Washington went shorthanded for a second time when Lars Eller was sent to the penalty box for slashing 6:49 into the period. The Caps killed that penalty, allowing a single shot on goal. Their effort was rewarded shortly thereafter when they were awarded their first power play of the evening, Tyson Jost going off for high-sticking at 10:32 of the period. The Caps converted their chance when Nicklas Backstrom backed across the blue paint to the right of goalie Philipp Grubauer to put himself in position to accept a pass from Jakub Vrana, who was setting up along the right wing wall. Vrana’s pass was right on the tape, and Backstrom merely had to redirect the puck past the right pad of Grubauer to get the Caps within a goal at the 11:37 mark.
Washington went right back on the power play when Erik Johnson went to the penalty box for a high-sticking penalty. The Caps were unable to convert, though, putting one shot on goal in the two minutes.
The march to the penalty boxes continued when the Caps’ Nic Dowd went off for holding at the 15:47 mark. It became a 5-on-3 advantage for Colorado when Lars Eller chipped the puck over the glass for a delay of game penalty at 16:47 of the period. The Caps killed off the 60 seconds of 3-on-5 penalty killing, and then the remaining time of the 4-on-5 situation. They were rewarded with a power play of their own when Joonas Donskoi was called for slashing at the 18:57 mark. The Caps could not convert the first 63 seconds of the man advantage, and the teams went to the dressing room with the Avs clinging to their 2-1 lead.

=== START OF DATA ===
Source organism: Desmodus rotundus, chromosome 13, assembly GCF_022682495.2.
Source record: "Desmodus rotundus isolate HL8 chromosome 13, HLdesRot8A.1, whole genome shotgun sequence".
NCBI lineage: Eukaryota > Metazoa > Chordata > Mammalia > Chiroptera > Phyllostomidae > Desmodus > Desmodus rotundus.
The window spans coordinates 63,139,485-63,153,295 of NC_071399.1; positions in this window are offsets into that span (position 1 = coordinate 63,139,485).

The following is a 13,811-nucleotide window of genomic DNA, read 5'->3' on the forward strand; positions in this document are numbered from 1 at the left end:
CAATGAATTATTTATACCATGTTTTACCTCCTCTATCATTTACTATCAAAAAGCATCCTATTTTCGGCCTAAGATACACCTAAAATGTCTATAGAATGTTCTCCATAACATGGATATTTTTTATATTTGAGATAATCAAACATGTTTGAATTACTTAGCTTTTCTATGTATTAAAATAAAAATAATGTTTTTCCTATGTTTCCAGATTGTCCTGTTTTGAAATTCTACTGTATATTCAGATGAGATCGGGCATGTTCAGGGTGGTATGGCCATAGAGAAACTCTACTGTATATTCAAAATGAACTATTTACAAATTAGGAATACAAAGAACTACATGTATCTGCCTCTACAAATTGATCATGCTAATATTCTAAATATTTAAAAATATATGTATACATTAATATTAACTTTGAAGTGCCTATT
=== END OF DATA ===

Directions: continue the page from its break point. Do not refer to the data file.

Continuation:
-- Jakub Vrana led the Caps with five shots on goal through two periods.
-- Nic Dowd was 8-for-9 on faceoffs through 40 minutes. The rest of the team was 8-for-35 (22.9 percent).
-- The teams had 11 shots apiece in the second period; the Avs had a 17-16 edge in shot attempts.
The Caps opened the period on the power play that carried over from the end of the second period but could not get the equalizer. The Caps tilted the ice in the Avs’ direction over the next ten minutes and eventually got the home team to take another penalty, Burakovsky going off for high-sticking at the 11:13 mark.
The Caps had a chance when Grubauer left a rebound laying in the crease on an Ovechkin shot, but he was able to stymie Vrana’s follow-up attempt from point-blank range. The Caps put one past Grubauer, though, when Lars Eller circled in the right wing corner and fed the puck back to John Carlson at the point. Carlson’s drive was re-directed out of mid-air by Wilson, down and through Grubauer at the 12:48 mark.